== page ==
Back Pain? 5 Things To Watch Out For In Your Training

October 17, 2016

Lower back pain is definitely one of the more common things I see in clinic. Often a big part of resolving lower back pain is figuring out what things in peoples' day to day lives are aggravating and maintaining their pain. Now of course everyone is different and there is no one size fits all solution.. we don't all have the same body, we don't all do the same things with our body, we don't all have back pain in the same place and even the way we experience pain is unique. However, there are some things we can pay attention to during training that help us to reduce further strain on the lower back, so that you feel good from working out rather than finishing a session with a familiar burn at the base of your spine. So here's my top five things to watch out for in training to help minimise lower back pain - enjoy!

 

1) THE BUM TUCK - beware of the bum tuckers, the butt grippers, the duck footed among us. Many of us are incredibly tight in the backs of our hips, muscles like piriformis and our deep lateral hip rotators working super hard all day long when we're walking, sitting and you guessed it, squatting. When you're tight here you can struggle to relax these deep muscles whenever you move into hip flexion (think forward folds, seated forward bends, squats, deadlifts). This means that you can find it difficult to really sit back into those hips. Often to compensate, we flex more through our lower back which can lead over time to it taking the strain with exercises you're doing in the gym. Do you tuck the bum under at the bottom part of a squat?  Lower back pain after deadlifts? Rounded lower back when you go to stretch your hamstrings? This could be part of your issue. Loosen up with some pigeon style stretches (below) or a simple thread the needle stretch on your back.

 

 

2) THE LAZY ABS - is your lower back pinching when you do pilates style exercises like leg lifts on your back or planks? Core exercises are amazing, when done correctly, however if you experience pinching its typically because the abs have lost the control in the exercise so the lower back is arching and taking the strain! Drop back the difficulty dial of the exercise e.g. try the exercise with bent knees instead of straight legs, or start with a plank on your knees first to get the hang of the exercise and build up strength slowly. No point racing to the the most difficult exercise if you're using all the wrong muscles because the abs gave up in the first two reps. Build the strength up slowly, only when you can do it consistently without back pinching can you then progress.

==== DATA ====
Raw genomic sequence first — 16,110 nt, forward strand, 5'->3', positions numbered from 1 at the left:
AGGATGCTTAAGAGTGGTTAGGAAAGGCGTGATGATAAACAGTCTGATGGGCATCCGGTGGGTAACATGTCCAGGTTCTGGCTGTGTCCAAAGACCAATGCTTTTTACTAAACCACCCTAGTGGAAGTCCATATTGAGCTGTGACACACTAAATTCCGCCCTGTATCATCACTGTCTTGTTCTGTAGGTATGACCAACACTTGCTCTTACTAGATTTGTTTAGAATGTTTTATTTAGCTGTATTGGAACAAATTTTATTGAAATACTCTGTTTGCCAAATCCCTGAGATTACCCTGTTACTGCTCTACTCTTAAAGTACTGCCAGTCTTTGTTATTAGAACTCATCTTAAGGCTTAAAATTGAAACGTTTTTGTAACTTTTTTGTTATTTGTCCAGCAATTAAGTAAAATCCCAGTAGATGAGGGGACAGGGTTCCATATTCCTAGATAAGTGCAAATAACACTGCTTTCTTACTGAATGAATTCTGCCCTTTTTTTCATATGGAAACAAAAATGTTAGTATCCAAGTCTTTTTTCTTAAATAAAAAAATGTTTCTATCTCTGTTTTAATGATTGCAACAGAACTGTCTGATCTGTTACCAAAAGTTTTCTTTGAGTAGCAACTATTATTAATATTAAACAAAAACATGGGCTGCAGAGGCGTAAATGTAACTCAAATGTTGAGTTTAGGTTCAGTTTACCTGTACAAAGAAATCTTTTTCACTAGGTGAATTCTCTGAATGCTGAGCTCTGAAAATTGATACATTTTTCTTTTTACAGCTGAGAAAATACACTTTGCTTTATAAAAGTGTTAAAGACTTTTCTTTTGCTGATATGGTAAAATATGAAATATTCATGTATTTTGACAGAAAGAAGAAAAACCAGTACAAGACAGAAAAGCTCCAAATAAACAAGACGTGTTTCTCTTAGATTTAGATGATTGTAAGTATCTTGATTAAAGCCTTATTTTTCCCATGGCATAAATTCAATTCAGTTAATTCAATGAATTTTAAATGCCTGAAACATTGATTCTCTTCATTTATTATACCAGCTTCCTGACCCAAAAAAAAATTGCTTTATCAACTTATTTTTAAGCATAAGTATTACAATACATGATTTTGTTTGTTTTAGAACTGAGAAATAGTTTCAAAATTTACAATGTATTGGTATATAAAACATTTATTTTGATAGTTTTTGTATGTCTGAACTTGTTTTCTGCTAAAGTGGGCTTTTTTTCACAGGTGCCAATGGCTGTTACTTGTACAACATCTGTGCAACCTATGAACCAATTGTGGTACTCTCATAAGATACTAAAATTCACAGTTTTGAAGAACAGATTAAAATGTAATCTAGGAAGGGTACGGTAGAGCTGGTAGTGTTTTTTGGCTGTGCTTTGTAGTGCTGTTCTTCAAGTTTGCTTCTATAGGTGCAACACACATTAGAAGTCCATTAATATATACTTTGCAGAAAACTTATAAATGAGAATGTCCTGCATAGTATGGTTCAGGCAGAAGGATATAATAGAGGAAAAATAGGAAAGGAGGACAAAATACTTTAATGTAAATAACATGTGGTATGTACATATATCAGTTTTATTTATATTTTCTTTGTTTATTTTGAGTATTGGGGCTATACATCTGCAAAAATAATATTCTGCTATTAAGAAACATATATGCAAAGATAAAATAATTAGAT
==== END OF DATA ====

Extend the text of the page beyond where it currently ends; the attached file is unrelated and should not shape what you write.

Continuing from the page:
3) SLEEPY GLUTES - now I bang on about this one a lot and for good reason. Glute strength/ hip stability is essential for controlled movement in basically any exercise that involves your lower body. Weak glutes can lead to many things such as knee pain, hamstring problems and ta-daaaaaa... back pain. Lazy glutes can again lead to the lower back taking too much strain in exercises, so watch out for things like the hip dropping when you're in single leg stance, or that knee creeping inwards with lunges, squats and all their variations. Try some glute activation exercises like hip thrusts and monster walks before you start your gym sesh!

 

 4) STIFF-BACK-ITIS - the curse of 21st century living. Ok so stiff-back-itis isn't really a thing, but overall spinal mobility is very important. When we're sitting all day hunched over a computer or staring at our phones, it does mean we spend a lot of our time in one position - think of that typical bad posture position, rounded mid back and shoulders. Now of course 12 hours of bad posture does not get rectified with one hour in the gym (unfortunately), so when we go to train and we ask our body to move in ways it hasn't all day, it's going to struggle and find ways to cheat/ compensate.

 

A stiff immobile upper back (thoracics) can lead us to take more load through the lower back - think of the spine as one continuous structure, if part of it doesn't move very well/ isn't pulling its weight then to achieve the same movement another part must do more to compensate. How do we resolve this? Hop on the foam roller and work through the mid/ upper back, get it moving by doing some rotational exercises on all fours - GET MOVING. You'll not only help your lower back, but your shoulders and neck too.

 

5) LACK OF VARIETY - now this one is a more general point and it applies to all sorts of training and is important for avoiding all sorts of injuries, not just to the lower back. Our body moves in different planes of motion - front to back, side to side and rotational movements, but many sports are quite dominant in one plane e.g. running is very dominant in the sagittal (front to back) plane. It's important when you train to not only be doing the same thing all the time e.g. be sure to incorporate into your training exercises that challenge your movement and strength in all planes, to keep functionally strong and balanced.

 

If you're struggling with chronic or acute lower back pain, it is important to get your pain properly diagnosed. If you would like to book an osteopathy appointment with me at the Balanced Osteopathy clinic in Farringdon EC1, just click here.

Thanks! Rebecca

 

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